Photos: Colombia launches military push against narco gangs

In Colombia, the government is taking ever possible step against drug traffickers clearing national parks to plant coca. The government said that some 700 hectares (1,730 acres) of forest in the Sierra de la Macarena national park in southern Colombia have been destroyed by dissidents of the former FARC guerrilla group who rejected a 2016 peace agreement. Now, a special environmental protection force is to be set up as part of the offensive to safeguard natural resources, in what the UN says is the most bio-diverse country in the world after Brazil.

UPDATED ON FEB 28, 2020 07:24 PM IST 7 Photos
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Aerial view of coca fields in Tumaco, Narino Department, Colombia. The government said some 700 hectares (1,730 acres) of forest in the Sierra de la Macarena national park in southern Colombia have been destroyed by dissidents of the former FARC guerrilla group who rejected a 2016 peace agreement. (Raul Arboleda / AFP)

Aerial view of coca fields in Tumaco, Narino Department, Colombia. The government said some 700 hectares (1,730 acres) of forest in the Sierra de la Macarena national park in southern Colombia have been destroyed by dissidents of the former FARC guerrilla group who rejected a 2016 peace agreement. (Raul Arboleda / AFP)

UPDATED ON FEB 28, 2020 07:24 PM IST
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People arrive to destroy coca plants at an illegal coca crop in Tumaco. AFP reports that Colombia’s Defence Minister said that the military will step up an offensive against drug trafficking gangs responsible for clearing thousands of hectares of protected national parks for coca plantations. (Raul Arboleda / AFP)

People arrive to destroy coca plants at an illegal coca crop in Tumaco. AFP reports that Colombia’s Defence Minister said that the military will step up an offensive against drug trafficking gangs responsible for clearing thousands of hectares of protected national parks for coca plantations. (Raul Arboleda / AFP)

UPDATED ON FEB 28, 2020 07:24 PM IST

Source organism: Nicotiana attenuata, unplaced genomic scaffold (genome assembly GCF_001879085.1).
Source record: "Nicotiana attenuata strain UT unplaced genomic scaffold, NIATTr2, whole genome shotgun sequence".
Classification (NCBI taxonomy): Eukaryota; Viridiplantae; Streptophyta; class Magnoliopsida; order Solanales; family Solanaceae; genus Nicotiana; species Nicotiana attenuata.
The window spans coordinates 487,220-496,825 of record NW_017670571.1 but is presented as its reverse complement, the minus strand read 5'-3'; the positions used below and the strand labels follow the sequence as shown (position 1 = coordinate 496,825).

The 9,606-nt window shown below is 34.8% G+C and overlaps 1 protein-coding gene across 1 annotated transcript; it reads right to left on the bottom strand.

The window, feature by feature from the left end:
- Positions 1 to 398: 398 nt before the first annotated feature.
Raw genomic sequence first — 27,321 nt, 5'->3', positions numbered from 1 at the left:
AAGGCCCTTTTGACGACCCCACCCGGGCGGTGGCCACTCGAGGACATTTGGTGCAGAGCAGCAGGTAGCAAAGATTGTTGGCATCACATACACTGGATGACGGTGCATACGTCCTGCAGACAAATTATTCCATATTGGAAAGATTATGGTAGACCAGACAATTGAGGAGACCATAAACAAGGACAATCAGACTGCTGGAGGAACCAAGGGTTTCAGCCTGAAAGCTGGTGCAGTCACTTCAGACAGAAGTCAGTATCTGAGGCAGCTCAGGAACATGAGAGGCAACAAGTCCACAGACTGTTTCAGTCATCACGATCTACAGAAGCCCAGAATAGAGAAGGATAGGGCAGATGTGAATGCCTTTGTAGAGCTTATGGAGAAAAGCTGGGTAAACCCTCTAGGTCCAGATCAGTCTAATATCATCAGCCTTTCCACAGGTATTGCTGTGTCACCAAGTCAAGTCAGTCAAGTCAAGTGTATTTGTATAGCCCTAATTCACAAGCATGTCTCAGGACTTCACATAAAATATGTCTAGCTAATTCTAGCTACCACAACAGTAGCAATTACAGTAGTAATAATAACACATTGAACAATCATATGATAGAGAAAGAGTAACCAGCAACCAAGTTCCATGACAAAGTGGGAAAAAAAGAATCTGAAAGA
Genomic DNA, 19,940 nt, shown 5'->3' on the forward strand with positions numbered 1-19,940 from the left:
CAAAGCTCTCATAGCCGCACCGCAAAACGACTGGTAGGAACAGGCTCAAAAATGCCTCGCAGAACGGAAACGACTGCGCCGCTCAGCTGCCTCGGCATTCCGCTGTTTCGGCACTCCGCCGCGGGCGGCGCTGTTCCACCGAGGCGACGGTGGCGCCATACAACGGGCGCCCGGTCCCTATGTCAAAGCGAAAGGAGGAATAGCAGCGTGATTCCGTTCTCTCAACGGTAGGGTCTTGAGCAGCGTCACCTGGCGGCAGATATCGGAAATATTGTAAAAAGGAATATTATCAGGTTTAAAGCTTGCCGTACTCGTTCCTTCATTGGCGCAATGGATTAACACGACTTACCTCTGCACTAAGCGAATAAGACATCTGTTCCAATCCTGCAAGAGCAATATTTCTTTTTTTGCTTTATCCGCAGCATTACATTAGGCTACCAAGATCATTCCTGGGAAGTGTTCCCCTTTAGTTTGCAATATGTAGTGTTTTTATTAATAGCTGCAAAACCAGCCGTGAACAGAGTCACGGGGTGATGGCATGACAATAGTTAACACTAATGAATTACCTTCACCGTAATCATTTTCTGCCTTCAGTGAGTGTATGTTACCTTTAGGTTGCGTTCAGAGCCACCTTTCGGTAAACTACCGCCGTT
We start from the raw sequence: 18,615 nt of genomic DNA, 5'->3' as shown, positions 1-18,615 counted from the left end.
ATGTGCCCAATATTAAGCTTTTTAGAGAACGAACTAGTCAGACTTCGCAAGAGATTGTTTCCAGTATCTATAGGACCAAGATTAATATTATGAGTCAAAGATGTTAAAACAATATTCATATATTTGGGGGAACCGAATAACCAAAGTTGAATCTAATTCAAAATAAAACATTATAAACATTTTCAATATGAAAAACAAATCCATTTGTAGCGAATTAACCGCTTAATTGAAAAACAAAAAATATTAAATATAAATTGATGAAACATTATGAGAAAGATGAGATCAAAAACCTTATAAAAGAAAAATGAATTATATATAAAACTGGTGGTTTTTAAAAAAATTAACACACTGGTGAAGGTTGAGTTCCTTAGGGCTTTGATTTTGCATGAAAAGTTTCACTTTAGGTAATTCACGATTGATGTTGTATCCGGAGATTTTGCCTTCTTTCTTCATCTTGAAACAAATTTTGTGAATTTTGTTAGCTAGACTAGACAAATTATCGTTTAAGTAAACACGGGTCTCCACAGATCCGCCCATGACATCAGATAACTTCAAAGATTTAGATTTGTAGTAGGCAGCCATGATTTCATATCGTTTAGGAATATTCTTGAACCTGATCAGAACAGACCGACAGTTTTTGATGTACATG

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A Colombian police officers shows a map with coca growing areas in Tumaco. “The police are not going to withdraw from the national parks where the criminals are trying to settle,” Carlos Holmes Trujillo told reporters of AFP in Bogota. “We are going to harden the military offensive to remove them from their dens.” (Raul Arboleda / AFP)

A Colombian police officers shows a map with coca growing areas in Tumaco. “The police are not going to withdraw from the national parks where the criminals are trying to settle,” Carlos Holmes Trujillo told reporters of AFP in Bogota. “We are going to harden the military offensive to remove them from their dens.” (Raul Arboleda / AFP)

UPDATED ON FEB 28, 2020 07:24 PM IST
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A Colombian police officer explains the cocaine making procedure in Tumaco. A special environmental protection force is to be set up as part of the offensive, Trujillo said, in a broad plan to safeguard natural resources in what the UN says is the most bio-diverse country in the world after Brazil. (Raul Arboleda / AFP)

A Colombian police officer explains the cocaine making procedure in Tumaco. A special environmental protection force is to be set up as part of the offensive, Trujillo said, in a broad plan to safeguard natural resources in what the UN says is the most bio-diverse country in the world after Brazil. (Raul Arboleda / AFP)

UPDATED ON FEB 28, 2020 07:24 PM IST
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A sniffer dog searches for explosives in a coca field in Tumaco. Last year, the government of President Ivan Duque launched Operation Artemisa to counter widespread deforestation, following the destruction of nearly 200,000 hectares in 2018, mainly in the Amazon. In addition to the indiscriminate cutting of trees for agriculture, illegal mining and coca plantations pose a threat to the country’s natural resources, according to the government. (Raul Arboleda / AFP)

A sniffer dog searches for explosives in a coca field in Tumaco. Last year, the government of President Ivan Duque launched Operation Artemisa to counter widespread deforestation, following the destruction of nearly 200,000 hectares in 2018, mainly in the Amazon. In addition to the indiscriminate cutting of trees for agriculture, illegal mining and coca plantations pose a threat to the country’s natural resources, according to the government. (Raul Arboleda / AFP)

UPDATED ON FEB 28, 2020 07:24 PM IST
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A man sprays coca plants with herbicide in Tumaco. (Raul Arboleda / AFP)

A man sprays coca plants with herbicide in Tumaco. (Raul Arboleda / AFP)

UPDATED ON FEB 28, 2020 07:24 PM IST
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Aerial view shows coca fields in Tumaco. Former national parks service director Carlos Castano told Colombia’s Radio W in an interview Monday that former guerrillas had threatened park officials in a bid to force them to leave the reserves. Around 2,300 FARC dissidents continue to operate, according to the government, funded by drug trafficking and illegal mining. (Raul Arboleda / AFP)

Aerial view shows coca fields in Tumaco. Former national parks service director Carlos Castano told Colombia’s Radio W in an interview Monday that former guerrillas had threatened park officials in a bid to force them to leave the reserves. Around 2,300 FARC dissidents continue to operate, according to the government, funded by drug trafficking and illegal mining. (Raul Arboleda / AFP)

UPDATED ON FEB 28, 2020 07:24 PM IST
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